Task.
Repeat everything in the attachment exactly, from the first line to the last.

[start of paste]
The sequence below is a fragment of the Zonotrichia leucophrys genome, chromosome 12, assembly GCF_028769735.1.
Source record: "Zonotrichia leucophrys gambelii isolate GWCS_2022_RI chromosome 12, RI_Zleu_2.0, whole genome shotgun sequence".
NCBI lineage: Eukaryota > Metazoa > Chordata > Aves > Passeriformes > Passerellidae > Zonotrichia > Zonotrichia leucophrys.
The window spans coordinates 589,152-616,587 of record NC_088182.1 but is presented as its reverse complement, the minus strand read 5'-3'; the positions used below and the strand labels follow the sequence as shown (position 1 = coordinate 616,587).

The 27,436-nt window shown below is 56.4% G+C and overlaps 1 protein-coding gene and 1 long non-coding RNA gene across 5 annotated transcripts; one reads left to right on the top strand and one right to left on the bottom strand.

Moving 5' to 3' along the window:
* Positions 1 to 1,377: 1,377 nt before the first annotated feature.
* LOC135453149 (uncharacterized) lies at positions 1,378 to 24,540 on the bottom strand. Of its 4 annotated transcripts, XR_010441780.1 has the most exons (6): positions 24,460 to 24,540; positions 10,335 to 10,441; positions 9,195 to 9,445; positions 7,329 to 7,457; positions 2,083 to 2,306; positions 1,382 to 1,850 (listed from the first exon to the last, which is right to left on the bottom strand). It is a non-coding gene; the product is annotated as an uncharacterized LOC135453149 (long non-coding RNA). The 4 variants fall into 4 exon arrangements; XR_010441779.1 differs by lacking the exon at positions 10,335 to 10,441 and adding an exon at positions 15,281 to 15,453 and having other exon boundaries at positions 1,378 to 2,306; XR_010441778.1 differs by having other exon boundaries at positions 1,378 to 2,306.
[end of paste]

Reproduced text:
The sequence below is a fragment of the Zonotrichia leucophrys genome, chromosome 12, assembly GCF_028769735.1.
Source record: "Zonotrichia leucophrys gambelii isolate GWCS_2022_RI chromosome 12, RI_Zleu_2.0, whole genome shotgun sequence".
NCBI lineage: Eukaryota > Metazoa > Chordata > Aves > Passeriformes > Passerellidae > Zonotrichia > Zonotrichia leucophrys.
The window spans coordinates 589,152-616,587 of record NC_088182.1 but is presented as its reverse complement, the minus strand read 5'-3'; the positions used below and the strand labels follow the sequence as shown (position 1 = coordinate 616,587).

The 27,436-nt window shown below is 56.4% G+C and overlaps 1 protein-coding gene and 1 long non-coding RNA gene across 5 annotated transcripts; one reads left to right on the top strand and one right to left on the bottom strand.

Moving 5' to 3' along the window:
* Positions 1 to 1,377: 1,377 nt before the first annotated feature.
* LOC135453149 (uncharacterized) lies at positions 1,378 to 24,540 on the bottom strand. Of its 4 annotated transcripts, XR_010441780.1 has the most exons (6): positions 24,460 to 24,540; positions 10,335 to 10,441; positions 9,195 to 9,445; positions 7,329 to 7,457; positions 2,083 to 2,306; positions 1,382 to 1,850 (listed from the first exon to the last, which is right to left on the bottom strand). It is a non-coding gene; the product is annotated as an uncharacterized LOC135453149 (long non-coding RNA). The 4 variants fall into 4 exon arrangements; XR_010441779.1 differs by lacking the exon at positions 10,335 to 10,441 and adding an exon at positions 15,281 to 15,453 and having other exon boundaries at positions 1,378 to 2,306; XR_010441778.1 differs by having other exon boundaries at positions 1,378 to 2,306.